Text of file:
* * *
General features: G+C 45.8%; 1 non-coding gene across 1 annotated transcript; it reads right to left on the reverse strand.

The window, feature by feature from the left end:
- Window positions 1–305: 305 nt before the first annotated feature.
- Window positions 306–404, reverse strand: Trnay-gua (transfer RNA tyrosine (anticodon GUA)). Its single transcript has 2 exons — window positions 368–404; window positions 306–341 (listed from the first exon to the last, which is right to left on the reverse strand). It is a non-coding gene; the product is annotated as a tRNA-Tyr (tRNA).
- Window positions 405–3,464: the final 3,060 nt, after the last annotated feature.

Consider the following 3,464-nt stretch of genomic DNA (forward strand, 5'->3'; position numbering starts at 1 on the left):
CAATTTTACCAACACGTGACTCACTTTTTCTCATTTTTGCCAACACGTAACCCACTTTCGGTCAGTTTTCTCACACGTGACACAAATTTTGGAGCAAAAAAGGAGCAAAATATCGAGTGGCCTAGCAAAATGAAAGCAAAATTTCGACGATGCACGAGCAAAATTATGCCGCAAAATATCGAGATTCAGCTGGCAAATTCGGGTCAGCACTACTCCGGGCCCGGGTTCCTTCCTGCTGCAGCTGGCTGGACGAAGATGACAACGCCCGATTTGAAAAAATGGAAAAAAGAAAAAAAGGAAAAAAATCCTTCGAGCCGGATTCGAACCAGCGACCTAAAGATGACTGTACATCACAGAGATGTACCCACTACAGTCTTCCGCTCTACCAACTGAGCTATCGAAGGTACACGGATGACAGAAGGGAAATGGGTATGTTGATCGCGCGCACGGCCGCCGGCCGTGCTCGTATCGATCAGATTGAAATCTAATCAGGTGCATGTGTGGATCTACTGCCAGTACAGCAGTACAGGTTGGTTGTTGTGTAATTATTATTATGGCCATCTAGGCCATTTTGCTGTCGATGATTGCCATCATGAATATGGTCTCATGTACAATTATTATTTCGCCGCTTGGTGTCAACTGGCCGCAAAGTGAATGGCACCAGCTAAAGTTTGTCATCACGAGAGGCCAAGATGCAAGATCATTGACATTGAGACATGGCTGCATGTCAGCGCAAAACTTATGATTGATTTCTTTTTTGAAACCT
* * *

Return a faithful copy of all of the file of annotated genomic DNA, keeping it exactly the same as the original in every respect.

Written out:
General features: G+C 45.8%; 1 non-coding gene across 1 annotated transcript; it reads right to left on the reverse strand.

The window, feature by feature from the left end:
- Window positions 1–305: 305 nt before the first annotated feature.
- Window positions 306–404, reverse strand: Trnay-gua (transfer RNA tyrosine (anticodon GUA)). Its single transcript has 2 exons — window positions 368–404; window positions 306–341 (listed from the first exon to the last, which is right to left on the reverse strand). It is a non-coding gene; the product is annotated as a tRNA-Tyr (tRNA).
- Window positions 405–3,464: the final 3,060 nt, after the last annotated feature.

Consider the following 3,464-nt stretch of genomic DNA (forward strand, 5'->3'; position numbering starts at 1 on the left):
CAATTTTACCAACACGTGACTCACTTTTTCTCATTTTTGCCAACACGTAACCCACTTTCGGTCAGTTTTCTCACACGTGACACAAATTTTGGAGCAAAAAAGGAGCAAAATATCGAGTGGCCTAGCAAAATGAAAGCAAAATTTCGACGATGCACGAGCAAAATTATGCCGCAAAATATCGAGATTCAGCTGGCAAATTCGGGTCAGCACTACTCCGGGCCCGGGTTCCTTCCTGCTGCAGCTGGCTGGACGAAGATGACAACGCCCGATTTGAAAAAATGGAAAAAAGAAAAAAAGGAAAAAAATCCTTCGAGCCGGATTCGAACCAGCGACCTAAAGATGACTGTACATCACAGAGATGTACCCACTACAGTCTTCCGCTCTACCAACTGAGCTATCGAAGGTACACGGATGACAGAAGGGAAATGGGTATGTTGATCGCGCGCACGGCCGCCGGCCGTGCTCGTATCGATCAGATTGAAATCTAATCAGGTGCATGTGTGGATCTACTGCCAGTACAGCAGTACAGGTTGGTTGTTGTGTAATTATTATTATGGCCATCTAGGCCATTTTGCTGTCGATGATTGCCATCATGAATATGGTCTCATGTACAATTATTATTTCGCCGCTTGGTGTCAACTGGCCGCAAAGTGAATGGCACCAGCTAAAGTTTGTCATCACGAGAGGCCAAGATGCAAGATCATTGACATTGAGACATGGCTGCATGTCAGCGCAAAACTTATGATTGATTTCTTTTTTGAAACCT